The best examples of things that motivate others over the short-term almost always involve surprise and delight. Of course, long-term motivation is internally driven and is all about commitment to the cause. Nevertheless, a million years ago I heard this story from Mike Vance about his boss at the time, Walt Disney. Walt told Mike, “My brother won’t give me money to make movies. Can you help get more money out of the park (Disneyland)?”
Mike pulled together a team of seven people. One of the women on the team put up a calendar of what happened in the park day by day. At that time, the park was open Wednesday through Sunday.
“Let’s open the park on Mondays and Tuesdays,” she suggested.
“No one will come.”
“We’ll form a “Magic Kingdom Club” and let corporate members give their employees discounted admissions on those days.”
The plan worked beyond expectations as the families that got discounted tickets spent more in the park on toys for their children.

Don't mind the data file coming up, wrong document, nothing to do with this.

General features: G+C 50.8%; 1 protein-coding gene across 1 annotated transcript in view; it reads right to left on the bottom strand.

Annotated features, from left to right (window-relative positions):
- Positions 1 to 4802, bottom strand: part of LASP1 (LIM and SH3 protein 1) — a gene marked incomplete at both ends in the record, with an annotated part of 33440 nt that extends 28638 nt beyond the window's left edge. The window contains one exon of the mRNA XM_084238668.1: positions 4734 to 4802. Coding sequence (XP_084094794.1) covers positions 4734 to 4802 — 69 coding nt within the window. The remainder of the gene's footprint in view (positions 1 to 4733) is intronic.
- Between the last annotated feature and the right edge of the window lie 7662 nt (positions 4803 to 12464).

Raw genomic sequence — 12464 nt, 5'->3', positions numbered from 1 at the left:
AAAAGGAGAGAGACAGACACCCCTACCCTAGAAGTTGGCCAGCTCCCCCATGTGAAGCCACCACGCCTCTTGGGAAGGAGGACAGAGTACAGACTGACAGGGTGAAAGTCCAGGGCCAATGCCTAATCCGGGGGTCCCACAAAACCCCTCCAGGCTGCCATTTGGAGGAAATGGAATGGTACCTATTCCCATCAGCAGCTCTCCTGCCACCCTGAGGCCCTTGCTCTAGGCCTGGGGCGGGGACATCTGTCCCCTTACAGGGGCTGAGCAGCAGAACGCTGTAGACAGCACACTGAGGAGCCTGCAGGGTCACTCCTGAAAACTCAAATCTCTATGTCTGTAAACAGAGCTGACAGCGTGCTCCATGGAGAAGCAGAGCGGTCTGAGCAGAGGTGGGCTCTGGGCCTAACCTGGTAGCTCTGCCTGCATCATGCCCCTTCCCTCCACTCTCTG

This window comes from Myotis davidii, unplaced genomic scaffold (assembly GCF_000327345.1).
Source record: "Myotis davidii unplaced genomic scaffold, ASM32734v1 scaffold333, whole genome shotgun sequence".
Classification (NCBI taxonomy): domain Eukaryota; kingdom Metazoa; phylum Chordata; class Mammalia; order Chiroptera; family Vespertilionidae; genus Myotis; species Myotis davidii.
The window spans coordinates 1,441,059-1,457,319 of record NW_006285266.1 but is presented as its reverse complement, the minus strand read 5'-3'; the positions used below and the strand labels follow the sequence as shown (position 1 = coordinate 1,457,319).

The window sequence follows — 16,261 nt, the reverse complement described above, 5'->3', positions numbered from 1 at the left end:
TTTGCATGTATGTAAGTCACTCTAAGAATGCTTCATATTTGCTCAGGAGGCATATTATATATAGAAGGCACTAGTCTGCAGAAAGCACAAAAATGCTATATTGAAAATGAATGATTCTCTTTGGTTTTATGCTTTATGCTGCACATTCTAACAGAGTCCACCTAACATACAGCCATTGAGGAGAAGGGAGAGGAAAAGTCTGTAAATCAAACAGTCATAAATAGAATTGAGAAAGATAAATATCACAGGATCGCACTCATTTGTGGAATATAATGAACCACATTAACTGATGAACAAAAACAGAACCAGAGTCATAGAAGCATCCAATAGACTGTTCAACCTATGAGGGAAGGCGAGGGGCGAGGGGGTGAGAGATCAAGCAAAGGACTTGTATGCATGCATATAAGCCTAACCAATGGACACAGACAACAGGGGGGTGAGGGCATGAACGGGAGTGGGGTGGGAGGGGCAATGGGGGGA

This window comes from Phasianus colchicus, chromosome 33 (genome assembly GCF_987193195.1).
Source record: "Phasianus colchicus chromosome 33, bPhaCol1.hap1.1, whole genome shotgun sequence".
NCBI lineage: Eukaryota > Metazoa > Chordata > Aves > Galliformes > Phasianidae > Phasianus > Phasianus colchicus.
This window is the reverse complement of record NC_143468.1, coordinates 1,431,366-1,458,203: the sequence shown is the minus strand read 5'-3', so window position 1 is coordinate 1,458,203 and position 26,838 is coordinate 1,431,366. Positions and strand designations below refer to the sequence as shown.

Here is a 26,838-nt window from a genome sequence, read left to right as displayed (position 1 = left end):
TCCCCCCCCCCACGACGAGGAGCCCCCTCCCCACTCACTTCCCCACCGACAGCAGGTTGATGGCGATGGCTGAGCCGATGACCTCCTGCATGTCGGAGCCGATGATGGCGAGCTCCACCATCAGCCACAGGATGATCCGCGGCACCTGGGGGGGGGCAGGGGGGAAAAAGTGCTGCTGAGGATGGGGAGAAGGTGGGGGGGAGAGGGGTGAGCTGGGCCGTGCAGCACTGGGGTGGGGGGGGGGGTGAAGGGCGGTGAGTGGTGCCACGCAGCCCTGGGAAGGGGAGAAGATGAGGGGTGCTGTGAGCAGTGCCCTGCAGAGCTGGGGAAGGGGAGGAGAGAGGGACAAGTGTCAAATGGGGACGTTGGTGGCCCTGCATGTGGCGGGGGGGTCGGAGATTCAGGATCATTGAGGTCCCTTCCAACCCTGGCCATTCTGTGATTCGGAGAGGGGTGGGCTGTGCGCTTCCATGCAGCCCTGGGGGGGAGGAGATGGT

Christmas day the doorbell rang at the homes of each of the seven team members. They each opened their door to find Mickey Mouse standing there with an envelope. Inside it were 100 shares of Disney stock, 25 $1,000 bills and a hand-written note from Walt: “It’s fantastic. You’re fantastic. Do it again.”
That afternoon, Christmas afternoon, all seven were back in the office.
This time the same lady put up a clock with what was going on in the park at different hours. There was always something happening in the park 24 hours a day since all the heavy maintenance was done when there were no guests present.